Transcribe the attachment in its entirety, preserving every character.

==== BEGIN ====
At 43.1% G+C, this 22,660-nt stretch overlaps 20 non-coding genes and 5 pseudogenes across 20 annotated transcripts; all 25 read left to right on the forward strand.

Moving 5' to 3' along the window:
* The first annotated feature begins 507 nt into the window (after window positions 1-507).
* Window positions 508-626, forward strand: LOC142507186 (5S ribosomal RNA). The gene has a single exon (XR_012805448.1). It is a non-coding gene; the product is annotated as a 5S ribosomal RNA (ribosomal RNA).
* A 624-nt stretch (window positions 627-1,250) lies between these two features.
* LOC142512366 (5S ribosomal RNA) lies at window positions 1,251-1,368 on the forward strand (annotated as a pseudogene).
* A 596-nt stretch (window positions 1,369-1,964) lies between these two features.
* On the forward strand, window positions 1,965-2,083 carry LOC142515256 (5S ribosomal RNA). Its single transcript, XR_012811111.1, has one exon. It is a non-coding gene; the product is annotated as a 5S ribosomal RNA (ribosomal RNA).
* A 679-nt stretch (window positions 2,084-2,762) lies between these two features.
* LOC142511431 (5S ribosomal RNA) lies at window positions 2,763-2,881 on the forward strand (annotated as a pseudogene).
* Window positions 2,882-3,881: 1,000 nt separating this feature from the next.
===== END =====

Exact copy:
At 43.1% G+C, this 22,660-nt stretch overlaps 20 non-coding genes and 5 pseudogenes across 20 annotated transcripts; all 25 read left to right on the forward strand.

Moving 5' to 3' along the window:
* The first annotated feature begins 507 nt into the window (after window positions 1-507).
* Window positions 508-626, forward strand: LOC142507186 (5S ribosomal RNA). The gene has a single exon (XR_012805448.1). It is a non-coding gene; the product is annotated as a 5S ribosomal RNA (ribosomal RNA).
* A 624-nt stretch (window positions 627-1,250) lies between these two features.
* LOC142512366 (5S ribosomal RNA) lies at window positions 1,251-1,368 on the forward strand (annotated as a pseudogene).
* A 596-nt stretch (window positions 1,369-1,964) lies between these two features.
* On the forward strand, window positions 1,965-2,083 carry LOC142515256 (5S ribosomal RNA). Its single transcript, XR_012811111.1, has one exon. It is a non-coding gene; the product is annotated as a 5S ribosomal RNA (ribosomal RNA).
* A 679-nt stretch (window positions 2,084-2,762) lies between these two features.
* LOC142511431 (5S ribosomal RNA) lies at window positions 2,763-2,881 on the forward strand (annotated as a pseudogene).
* Window positions 2,882-3,881: 1,000 nt separating this feature from the next.